Aged care – designing for care, dignity and respect
Julian BottView bio
The report of the Royal Commission into Aged Care makes for an uncomfortable, difficult read. It casts a harsh light on the way financial drivers have overtaken the fundamental responsibility to provide wellbeing and safety for some of the most vulnerable people in our community.
When the report authors conclude that the overwhelming majority of stakeholders want to see an aged care system that provides for care, dignity and respect, it seems such a basic and reasonable request. After all, what is aged care even for if it is not providing those things?
As multidisciplinary engineers and sustainability consultants, we have both a moral and a professional obligation to apply our expertise and creativity to help change aged care for the better. That applies whether we contribute to masterplanning, ESD guidelines and building services design for new build facilities or whether we are advising on and designing for upgrades and retrofits to bring existing facilities up to a suitable standard.
While the overarching goals can be summed up in the words “care, dignity and respect”, the delivery of those things in the context of how aged care is designed, built, operated and maintained into the future is a multifaceted undertaking.
To do the topic justice, we will draw on insights and expertise from a range of disciplines and professional specialisms within Cundall for a series of blogs.
We take as our starting point the report’s observation that the design of facilities plays a major role in quality of life for residents.
The word 'live' is crucial – people in aged care have as much right to a fulfilling, comfortable, engaged existence as any other group of persons. It cannot simply be regarded as an end-of-life waiting room. The average length of stay in residential aged care in 2017-18 was 30 months – two and a half years. Many people live in facilities for far longer – around 40% of people are in residential aged care for 5.9 years or longer.
We recognise the same measures that deliver enhanced occupant experiences in commercial offices such as natural light, natural ventilation, thermal comfort, acoustic quality and non-toxic materials also have a place in aged care design.
Before now, cost-cutting may have been responsible for the poor design of many facilities. The irony is this form of cost cutting, which is focused on the cheapest possible build and minimised consultant input, can result in facilities that have high operational costs for energy and water. This is contrary to core principle 6 of the Royal Commission’s new agenda for aged care, which states that the aged care system should be “adequately funded, resilient and enduring”.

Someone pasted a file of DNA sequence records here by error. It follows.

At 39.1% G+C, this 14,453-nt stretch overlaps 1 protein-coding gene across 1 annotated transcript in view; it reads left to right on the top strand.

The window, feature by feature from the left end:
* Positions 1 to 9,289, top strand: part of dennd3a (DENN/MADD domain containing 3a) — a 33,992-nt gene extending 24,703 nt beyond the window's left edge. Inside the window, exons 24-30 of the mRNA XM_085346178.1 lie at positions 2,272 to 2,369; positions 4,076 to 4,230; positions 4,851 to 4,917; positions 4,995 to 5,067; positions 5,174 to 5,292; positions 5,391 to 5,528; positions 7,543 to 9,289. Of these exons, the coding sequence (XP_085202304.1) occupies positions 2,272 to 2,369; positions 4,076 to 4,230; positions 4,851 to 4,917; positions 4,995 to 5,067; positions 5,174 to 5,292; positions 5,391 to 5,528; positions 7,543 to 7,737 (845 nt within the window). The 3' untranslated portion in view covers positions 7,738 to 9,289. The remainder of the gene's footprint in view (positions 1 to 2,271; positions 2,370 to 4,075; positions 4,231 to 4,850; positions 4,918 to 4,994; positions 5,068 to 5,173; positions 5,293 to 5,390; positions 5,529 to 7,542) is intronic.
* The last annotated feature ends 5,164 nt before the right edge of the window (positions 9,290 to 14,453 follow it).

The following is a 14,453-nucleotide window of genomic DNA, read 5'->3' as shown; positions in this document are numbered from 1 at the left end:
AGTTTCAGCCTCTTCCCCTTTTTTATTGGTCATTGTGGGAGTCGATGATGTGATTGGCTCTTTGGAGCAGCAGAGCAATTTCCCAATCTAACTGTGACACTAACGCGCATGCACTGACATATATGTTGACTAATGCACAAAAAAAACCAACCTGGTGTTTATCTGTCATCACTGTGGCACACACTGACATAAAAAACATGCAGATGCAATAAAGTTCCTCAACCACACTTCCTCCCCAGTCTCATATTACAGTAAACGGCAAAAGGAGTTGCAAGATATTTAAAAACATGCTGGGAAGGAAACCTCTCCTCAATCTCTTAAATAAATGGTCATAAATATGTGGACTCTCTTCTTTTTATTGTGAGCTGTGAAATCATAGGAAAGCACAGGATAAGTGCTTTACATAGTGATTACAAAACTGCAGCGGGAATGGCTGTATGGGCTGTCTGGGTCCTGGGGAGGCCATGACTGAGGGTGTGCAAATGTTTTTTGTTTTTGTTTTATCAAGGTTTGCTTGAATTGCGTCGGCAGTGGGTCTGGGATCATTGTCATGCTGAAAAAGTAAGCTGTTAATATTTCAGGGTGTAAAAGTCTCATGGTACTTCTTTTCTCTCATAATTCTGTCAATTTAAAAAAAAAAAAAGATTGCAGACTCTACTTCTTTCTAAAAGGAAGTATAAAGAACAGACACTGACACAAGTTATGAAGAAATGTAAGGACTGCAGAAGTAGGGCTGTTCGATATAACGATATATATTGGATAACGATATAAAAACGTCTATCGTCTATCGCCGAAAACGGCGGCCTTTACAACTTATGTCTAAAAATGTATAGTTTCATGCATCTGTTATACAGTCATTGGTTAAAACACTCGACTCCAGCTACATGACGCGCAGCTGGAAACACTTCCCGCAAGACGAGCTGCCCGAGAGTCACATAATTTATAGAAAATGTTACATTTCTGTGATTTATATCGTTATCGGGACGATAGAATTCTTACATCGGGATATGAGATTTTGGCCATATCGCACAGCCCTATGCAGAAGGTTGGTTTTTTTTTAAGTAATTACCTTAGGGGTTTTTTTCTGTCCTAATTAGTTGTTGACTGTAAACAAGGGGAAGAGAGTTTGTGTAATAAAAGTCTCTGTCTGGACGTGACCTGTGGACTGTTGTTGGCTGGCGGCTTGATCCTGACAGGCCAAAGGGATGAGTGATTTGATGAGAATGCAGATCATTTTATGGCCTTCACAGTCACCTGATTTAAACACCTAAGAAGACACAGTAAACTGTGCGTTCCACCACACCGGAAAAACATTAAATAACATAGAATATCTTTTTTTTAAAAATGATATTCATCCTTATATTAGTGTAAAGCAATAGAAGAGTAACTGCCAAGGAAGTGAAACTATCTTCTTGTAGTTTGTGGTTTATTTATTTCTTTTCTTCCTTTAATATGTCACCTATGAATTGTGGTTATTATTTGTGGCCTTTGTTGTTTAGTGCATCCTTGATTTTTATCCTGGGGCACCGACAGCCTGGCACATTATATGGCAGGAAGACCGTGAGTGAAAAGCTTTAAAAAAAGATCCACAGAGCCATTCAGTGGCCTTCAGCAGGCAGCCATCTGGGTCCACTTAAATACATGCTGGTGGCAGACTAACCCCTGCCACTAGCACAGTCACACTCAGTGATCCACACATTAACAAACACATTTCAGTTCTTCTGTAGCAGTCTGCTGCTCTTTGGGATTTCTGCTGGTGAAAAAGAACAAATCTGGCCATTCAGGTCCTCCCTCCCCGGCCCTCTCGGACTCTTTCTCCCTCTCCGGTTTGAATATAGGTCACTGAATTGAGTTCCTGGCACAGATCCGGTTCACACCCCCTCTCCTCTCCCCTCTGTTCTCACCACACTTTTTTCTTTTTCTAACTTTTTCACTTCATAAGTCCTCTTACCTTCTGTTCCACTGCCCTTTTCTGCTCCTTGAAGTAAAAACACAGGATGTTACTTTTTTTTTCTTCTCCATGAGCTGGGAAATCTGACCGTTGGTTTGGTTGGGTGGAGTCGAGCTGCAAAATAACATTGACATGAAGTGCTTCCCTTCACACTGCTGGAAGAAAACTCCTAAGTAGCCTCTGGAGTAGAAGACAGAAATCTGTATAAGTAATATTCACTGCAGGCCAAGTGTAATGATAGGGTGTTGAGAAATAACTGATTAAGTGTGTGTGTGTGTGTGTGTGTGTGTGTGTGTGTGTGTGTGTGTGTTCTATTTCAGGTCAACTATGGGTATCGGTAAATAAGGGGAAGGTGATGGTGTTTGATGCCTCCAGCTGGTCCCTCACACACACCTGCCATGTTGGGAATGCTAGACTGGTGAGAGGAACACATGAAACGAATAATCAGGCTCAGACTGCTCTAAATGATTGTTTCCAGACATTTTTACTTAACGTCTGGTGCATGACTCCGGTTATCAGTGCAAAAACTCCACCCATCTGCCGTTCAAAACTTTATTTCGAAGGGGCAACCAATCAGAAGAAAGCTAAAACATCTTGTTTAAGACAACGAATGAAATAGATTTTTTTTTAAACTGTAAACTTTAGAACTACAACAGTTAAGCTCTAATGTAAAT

Operational costs for energy and water have a direct impact on the adequacy of funding. The quality of passive design measures and energy system design directly impacts resilience, including resilience to impacts from climate change such as more frequent and prolonged heatwaves. Quality of delivery, robustness of materials and the ability to recruit and retain the human capital of committed staff is an aspect of endurance we should not neglect.
We need to acknowledge that aged care is, in many unavoidable ways, a stressful environment both for carers and for the cared for. The quality of the buildings can help mitigate this. It is now broadly accepted that natural light, high levels of natural ventilation and eliminating volatile organic compounds (VOCs) all help reduce stress, enhance cognitive function and have benefits for emotional and physical wellbeing.
These fundamental sustainability initiatives are recognised and valued in premium commercial offices for their positive impact on workplace health and wellbeing – and this is something that must be considered for the aged care workplace.
Above all, those designing, constructing and operating aged care need to see aged care not as a place where other people go, but as a place we ourselves will very possibly need one day. We need to recognise it is our friends and family who will be there. We need to design for others, as we would wish to design for ourselves.
This comment by Commissioner Lynell Briggs in the final report sums it up:
“Life is to be lived. No matter how old we are, how frail or incapacitated we might be, how rich or poor, we all have the fundamental right to wellbeing, enjoyment and fulfilment as we age.”